Japanese electronics maker Sharp Corp. said Thursday its profit dropped 35.3 percent in the six months to September, hit by sluggish domestic demand for mobile phone handsets and a strong yen.
Sharp's net profit fell to 28 billion yen ($284 million), with revenue down 4.8 percent year-on-year at 1.56 trillion yen ($15.8 billion) in the first half.
"Our profit tumbled sharply due to slumping sales of mobile phone handsets in Japan," said spokeswoman Miyuki Nakayama. The Osaka-based company did not disclose earnings for the July-September quarter.
Sharp sold 5.42 million units of mobile phone handsets worldwide during the six months, down 33 percent from a year earlier. The company expected to sell 11.7 million units of mobile phone handsets in the full fiscal year ending March 2009, down 23 percent year-on-year. While Sharp shipped mobile phone handsets to Asia, Europe and the United States, Nakayama said the bulk of such sales mostly comes from Japan.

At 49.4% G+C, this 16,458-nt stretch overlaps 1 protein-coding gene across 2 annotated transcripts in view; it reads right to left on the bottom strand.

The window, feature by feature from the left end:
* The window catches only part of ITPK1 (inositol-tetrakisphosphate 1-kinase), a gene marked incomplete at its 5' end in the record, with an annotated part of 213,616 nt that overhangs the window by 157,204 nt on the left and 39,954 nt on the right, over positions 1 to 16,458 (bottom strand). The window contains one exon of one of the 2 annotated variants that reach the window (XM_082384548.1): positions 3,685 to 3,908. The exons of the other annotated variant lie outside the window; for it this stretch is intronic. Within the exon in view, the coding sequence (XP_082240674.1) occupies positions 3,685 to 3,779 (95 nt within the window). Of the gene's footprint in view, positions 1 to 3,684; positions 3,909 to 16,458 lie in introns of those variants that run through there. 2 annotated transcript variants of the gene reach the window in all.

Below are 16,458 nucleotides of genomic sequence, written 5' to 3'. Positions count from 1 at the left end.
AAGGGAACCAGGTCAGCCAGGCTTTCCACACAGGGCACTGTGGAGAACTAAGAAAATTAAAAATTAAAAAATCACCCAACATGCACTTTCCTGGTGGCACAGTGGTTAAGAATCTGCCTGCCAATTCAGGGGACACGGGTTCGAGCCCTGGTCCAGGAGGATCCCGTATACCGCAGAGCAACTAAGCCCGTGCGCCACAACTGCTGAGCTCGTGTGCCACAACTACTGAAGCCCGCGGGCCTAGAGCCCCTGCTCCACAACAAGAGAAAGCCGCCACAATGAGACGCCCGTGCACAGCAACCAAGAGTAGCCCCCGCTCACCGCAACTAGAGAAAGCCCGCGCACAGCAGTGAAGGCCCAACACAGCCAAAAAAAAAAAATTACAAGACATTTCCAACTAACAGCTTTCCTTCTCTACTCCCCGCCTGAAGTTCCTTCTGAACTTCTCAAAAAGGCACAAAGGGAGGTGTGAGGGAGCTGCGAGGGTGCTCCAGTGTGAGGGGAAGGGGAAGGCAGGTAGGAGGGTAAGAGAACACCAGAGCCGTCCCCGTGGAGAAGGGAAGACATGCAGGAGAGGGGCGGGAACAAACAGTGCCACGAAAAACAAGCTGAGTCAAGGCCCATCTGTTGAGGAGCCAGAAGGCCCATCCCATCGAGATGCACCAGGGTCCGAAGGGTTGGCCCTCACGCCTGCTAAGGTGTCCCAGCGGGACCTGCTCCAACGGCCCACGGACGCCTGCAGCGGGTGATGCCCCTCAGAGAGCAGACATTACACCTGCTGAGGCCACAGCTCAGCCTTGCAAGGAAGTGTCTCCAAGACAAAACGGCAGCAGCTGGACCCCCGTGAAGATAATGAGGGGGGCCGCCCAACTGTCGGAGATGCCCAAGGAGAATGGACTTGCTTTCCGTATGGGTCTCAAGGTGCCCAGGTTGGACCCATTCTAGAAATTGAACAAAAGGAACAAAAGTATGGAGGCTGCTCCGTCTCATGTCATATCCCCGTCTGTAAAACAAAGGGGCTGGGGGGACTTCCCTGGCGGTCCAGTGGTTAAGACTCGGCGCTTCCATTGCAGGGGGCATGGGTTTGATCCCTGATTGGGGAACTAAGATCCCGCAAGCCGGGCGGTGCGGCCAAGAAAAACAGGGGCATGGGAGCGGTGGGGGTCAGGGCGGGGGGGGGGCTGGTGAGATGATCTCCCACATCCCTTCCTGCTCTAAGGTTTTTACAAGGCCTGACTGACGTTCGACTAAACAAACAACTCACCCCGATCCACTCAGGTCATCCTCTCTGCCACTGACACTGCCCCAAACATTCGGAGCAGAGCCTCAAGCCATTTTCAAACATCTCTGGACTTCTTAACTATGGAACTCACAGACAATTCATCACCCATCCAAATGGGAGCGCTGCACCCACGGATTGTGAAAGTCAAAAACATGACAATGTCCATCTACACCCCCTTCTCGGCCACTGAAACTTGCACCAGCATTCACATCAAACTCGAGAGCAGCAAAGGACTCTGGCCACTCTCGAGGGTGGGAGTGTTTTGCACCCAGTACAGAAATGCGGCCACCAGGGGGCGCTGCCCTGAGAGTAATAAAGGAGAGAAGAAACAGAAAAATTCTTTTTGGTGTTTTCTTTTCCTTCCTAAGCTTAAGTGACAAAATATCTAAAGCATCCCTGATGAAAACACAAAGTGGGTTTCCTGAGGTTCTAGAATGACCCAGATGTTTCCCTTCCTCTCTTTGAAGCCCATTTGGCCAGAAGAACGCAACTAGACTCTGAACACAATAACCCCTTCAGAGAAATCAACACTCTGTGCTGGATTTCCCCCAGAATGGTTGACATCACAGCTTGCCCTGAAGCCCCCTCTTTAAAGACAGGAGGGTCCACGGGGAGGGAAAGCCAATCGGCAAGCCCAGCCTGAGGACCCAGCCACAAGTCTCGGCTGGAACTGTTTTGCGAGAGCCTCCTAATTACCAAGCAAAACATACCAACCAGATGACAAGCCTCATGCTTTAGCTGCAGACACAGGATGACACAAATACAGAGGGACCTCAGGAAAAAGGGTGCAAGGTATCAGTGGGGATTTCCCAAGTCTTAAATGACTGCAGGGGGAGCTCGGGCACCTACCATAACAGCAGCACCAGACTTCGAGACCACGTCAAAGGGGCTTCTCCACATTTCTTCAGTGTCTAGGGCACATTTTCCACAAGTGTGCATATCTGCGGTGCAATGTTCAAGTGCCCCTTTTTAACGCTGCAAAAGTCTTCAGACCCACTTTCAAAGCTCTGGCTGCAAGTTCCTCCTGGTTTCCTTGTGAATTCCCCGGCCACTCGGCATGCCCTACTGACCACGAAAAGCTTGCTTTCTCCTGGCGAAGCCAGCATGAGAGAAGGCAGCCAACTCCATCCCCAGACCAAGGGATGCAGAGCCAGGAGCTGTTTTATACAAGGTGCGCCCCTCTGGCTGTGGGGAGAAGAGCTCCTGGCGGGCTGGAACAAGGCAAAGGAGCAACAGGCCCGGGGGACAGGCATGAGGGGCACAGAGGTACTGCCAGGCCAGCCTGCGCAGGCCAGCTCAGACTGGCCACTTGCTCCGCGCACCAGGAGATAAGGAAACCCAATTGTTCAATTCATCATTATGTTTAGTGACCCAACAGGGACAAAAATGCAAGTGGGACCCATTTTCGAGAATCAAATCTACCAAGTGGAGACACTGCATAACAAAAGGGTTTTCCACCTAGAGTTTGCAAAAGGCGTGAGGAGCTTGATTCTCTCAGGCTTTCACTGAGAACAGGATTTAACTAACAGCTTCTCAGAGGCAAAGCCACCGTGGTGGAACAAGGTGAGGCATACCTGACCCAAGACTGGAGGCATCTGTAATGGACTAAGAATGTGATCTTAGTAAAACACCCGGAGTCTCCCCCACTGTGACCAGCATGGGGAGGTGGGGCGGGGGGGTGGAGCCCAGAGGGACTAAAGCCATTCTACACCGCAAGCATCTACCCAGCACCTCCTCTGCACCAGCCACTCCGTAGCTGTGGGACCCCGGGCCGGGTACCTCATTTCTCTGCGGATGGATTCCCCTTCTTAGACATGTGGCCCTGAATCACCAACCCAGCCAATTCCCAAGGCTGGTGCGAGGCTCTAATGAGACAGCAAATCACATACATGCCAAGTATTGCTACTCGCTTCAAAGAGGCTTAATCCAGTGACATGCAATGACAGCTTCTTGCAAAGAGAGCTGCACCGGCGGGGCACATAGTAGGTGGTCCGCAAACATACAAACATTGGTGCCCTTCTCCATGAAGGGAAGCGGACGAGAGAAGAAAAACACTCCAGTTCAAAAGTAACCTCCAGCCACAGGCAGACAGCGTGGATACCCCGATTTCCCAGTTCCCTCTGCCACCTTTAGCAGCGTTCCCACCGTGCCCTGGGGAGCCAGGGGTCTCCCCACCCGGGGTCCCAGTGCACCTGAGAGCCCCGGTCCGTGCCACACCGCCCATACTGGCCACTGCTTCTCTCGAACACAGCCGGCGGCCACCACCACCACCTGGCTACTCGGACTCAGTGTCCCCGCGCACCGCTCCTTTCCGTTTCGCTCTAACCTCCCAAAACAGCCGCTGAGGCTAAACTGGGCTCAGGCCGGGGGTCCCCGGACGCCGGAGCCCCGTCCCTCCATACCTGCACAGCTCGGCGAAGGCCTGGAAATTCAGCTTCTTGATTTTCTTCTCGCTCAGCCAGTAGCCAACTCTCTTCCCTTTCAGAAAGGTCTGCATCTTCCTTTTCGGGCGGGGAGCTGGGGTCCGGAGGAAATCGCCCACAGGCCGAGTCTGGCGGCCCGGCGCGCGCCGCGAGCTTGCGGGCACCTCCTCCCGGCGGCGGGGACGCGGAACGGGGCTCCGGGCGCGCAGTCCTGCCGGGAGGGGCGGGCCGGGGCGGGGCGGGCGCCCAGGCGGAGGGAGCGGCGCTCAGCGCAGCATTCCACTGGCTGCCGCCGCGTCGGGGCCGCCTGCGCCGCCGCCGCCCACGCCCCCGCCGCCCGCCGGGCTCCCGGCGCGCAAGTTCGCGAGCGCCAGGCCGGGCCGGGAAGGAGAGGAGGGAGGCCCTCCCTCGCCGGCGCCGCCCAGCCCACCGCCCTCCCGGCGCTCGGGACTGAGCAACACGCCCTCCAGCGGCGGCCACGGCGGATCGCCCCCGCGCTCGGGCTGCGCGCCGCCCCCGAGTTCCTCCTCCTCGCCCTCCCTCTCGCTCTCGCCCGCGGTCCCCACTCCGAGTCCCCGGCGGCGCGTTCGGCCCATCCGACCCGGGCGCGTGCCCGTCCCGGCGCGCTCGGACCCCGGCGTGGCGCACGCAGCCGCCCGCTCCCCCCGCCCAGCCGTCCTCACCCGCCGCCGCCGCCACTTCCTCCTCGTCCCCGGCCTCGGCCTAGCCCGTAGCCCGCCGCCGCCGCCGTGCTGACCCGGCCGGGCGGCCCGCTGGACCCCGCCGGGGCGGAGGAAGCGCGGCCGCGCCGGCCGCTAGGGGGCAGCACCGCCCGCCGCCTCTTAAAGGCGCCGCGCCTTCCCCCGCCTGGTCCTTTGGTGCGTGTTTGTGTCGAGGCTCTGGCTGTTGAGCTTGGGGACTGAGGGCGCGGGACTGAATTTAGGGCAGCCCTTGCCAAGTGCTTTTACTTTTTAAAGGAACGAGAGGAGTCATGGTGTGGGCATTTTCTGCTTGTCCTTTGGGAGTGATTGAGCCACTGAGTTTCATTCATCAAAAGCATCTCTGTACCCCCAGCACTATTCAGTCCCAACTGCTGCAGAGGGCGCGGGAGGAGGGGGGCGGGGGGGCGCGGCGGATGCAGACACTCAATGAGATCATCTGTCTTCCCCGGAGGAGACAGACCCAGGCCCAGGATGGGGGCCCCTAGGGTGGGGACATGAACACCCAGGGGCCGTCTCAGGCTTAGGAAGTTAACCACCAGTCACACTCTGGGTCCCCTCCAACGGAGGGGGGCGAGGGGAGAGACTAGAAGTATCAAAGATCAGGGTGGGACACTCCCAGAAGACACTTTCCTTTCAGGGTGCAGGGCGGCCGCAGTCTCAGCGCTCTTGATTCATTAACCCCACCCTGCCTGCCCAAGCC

"The Japanese mobile phone market is shrinking with slowing demand, and we were directly affected by this," Nakayama said.
Apart from sluggish mobile phone sales, Sharp said a strong yen pressured its sales. A strong yen cuts hurts Japanese exporters, like Sharp, by eroding their overseas earnings when converted back to yen.
Sharp said it incurred 63.5 billion yen ($643 million) in foreign exchange losses during the six months.
The company said global sales of liquid crystal display flat-panel TVs jumped 28 percent year-on-year to 4.78 million units during the period due to steady demand at home and abroad.
Sharp, a leading maker of flat-panel TVs, competes against Samsung Electronics Co. of South Korea and Japanese electronics maker Panasonic Corp. for liquid crystal display technology.
Earlier in the month, Sharp downgraded its earning projection with net profit seen at 60 billion yen ($608 million), down 41 percent from the previous year, with sales at 3.42 trillion yen ($34.6 billion).
Shares in Sharp rose 3 percent to 712 yen. The company announced earnings after trading ended in Tokyo.
Source: AP News